“Judge Chatigny stated that he had forgotten his brief, inconsequential involvement with Ross' direct appeal and would have recused himself had he remembered it. A failure to recuse resulting from an innocent and reasonable memory lapse is not misconduct."
Those lines, from a special committee report clearing Judge Robert Chatigny from charges of misconduct, ought to be dubbed “the Lisa Moody defense.” Essentially, the panel of judges that gave a pass to Chatigny are saying 1) Chatigny did indeed fail to recuse himself for having participated earlier in the Michael Ross case, 2) the failure to recuse does indeed indicate misconduct, but 3) a failure to recuse oneself need not lead to a determination of misconduct if the judge “innocently and reasonably” has a memory lapse.
One recalls Moody’s doubtful memory lapse in connection with Chatigny because Moody, Governor Rell’s chief aide, had made handwritten notes on a memo she claimed not to have remembered; Chatigny hand wrote 15 pages of notes in connection with a filing that he claims not to remember. Moody, Governor Rell’s chief aide, survived an interrogation by a legislative committee; but some legislators, unsatisfied with her explanation, plan to recall her for further questioning. The three judges who determined that 15 pages of Chatigny’s hand written notes fell though a tiny crack in the judge’s memory banks, were more obliging to their judicial brother-in-arms.
Neither his unfortunate memory lapse nor the report vindicating Chatigny, however, changes the roll played by the judge – that of a judicial scold -- in the Michael Ross prosecution. Through a series of overt and implied threats at a meeting hastily called hours before convicted serial killer Michael Ross was to be executed, Chatigny prevailed upon Ross’ lawyer, T. R. Pauling, to convince his client of the need for further judicial intervention. After years of judicial processing, Ross had determined that he did not wish to impede justice any further; he decided to step off the judicial rollercoaster and accept the punishment meted out to him by a series of judges and juries. Approached by a shattered Pauling on the eve of his execution who implored Ross to agree to yet another hearing, Ross relented, explaining that he was doing so only for the sake of his lawyer.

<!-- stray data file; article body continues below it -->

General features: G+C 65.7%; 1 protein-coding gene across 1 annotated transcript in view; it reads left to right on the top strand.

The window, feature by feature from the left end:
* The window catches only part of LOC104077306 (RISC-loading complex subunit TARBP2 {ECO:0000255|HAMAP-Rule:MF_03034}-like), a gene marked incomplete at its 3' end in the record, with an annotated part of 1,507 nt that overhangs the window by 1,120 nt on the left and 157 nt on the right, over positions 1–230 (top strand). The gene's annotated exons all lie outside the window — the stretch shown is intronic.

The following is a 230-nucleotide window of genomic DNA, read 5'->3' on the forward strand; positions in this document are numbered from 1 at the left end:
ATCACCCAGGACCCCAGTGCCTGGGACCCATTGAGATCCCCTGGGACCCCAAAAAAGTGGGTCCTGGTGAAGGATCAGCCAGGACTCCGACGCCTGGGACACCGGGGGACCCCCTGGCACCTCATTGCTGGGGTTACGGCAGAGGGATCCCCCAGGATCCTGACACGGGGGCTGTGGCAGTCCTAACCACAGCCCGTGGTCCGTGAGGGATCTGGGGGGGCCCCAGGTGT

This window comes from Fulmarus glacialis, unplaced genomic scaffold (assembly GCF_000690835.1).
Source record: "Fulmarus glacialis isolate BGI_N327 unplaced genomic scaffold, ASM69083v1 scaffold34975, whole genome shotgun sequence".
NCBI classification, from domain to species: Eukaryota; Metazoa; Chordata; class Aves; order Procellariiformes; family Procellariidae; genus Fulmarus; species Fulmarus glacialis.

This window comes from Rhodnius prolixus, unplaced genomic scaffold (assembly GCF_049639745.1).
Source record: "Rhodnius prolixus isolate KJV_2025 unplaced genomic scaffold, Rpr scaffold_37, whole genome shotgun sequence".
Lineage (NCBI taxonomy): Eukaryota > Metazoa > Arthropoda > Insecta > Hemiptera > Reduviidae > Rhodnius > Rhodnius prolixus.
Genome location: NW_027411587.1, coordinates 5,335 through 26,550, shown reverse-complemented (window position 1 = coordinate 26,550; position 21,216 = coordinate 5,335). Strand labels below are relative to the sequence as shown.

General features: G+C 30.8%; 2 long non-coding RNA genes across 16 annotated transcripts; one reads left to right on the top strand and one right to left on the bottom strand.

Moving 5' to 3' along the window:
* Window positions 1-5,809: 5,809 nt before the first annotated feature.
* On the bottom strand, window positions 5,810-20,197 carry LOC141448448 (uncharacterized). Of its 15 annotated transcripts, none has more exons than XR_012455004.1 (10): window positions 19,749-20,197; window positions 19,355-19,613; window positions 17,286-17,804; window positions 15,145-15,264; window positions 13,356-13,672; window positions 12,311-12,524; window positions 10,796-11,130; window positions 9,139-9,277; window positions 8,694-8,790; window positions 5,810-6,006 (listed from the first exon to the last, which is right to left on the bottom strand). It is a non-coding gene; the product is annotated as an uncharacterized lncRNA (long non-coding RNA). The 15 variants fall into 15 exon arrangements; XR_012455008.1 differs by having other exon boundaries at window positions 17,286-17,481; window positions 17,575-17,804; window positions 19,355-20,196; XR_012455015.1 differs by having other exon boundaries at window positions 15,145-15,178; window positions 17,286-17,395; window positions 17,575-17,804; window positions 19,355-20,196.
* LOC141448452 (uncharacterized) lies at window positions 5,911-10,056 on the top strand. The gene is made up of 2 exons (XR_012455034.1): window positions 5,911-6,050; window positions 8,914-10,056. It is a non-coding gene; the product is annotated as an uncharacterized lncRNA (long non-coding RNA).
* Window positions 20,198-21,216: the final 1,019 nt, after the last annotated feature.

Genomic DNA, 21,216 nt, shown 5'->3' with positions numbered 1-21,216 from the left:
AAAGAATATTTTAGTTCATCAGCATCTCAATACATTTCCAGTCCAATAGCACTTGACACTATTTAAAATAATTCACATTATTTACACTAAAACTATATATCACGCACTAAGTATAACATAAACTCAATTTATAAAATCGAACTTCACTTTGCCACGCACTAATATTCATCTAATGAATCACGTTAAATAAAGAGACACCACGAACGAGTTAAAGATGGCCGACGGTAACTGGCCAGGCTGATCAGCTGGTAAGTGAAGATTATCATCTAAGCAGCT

As a practical matter, the meeting arranged by Chatigny served to overrule a series of decisions made in the case by numerous judges – including a putative “final decision” made by Connecticut’s Supreme Court. The Supreme Court and state Supreme Court decisions came at the end of more than a decade of costly judicial processing. The seemingly endless processing, lasting a dozen years, was prolonged further by what the panel that vindicated Chatigny called the judge’s “unusual” actions. It is not common for justices to force lawyers to abandon the defense of their clients and agree to extraordinary measures by threatening to pull their law licenses or to arrange unorthodox hearings the practical effect of which is to overrule conclusive decisions at the tail end of a case that has percolated through the courts for a dozen years.
One thing is certain: The judicial brotherhood, like any of the lesser “hoods,” knows how to take care of its own. The covey of judges that decided the issue of Chatigny’s misconduct -- 2nd Circuit Chief Judge John W. Walker Jr., circuit Judge Pierre Leval and Chief Judge Michael Mukasey of the Southern District of New York -- made a special point of noting in their final report that Pauling was not a complainant. “It is noteworthy,” the Judges wrote, “ ... that it is not Paulding but his litigation adversaries who argue that the judge improperly threatened Paulding.”
What a surprise!
From the very beginning of the Ross case, victimologists in Connecticut identified Ross – not the serial killer’s true victims, more than a half dozen young women who were raped and strangled by Ross – as worthy of their attentions. And in their final report a panel of judges sympathetic towards Chatigny has determined that Chatigny is simply a victim of unreasonable charges made by Ross’ prosecutors. Chatigny was innocent and reasonable, the victim of overreaching prosecutors; Pauling was not victimized by Chatigny.
Whether Chatigny should be impeached is still an open question.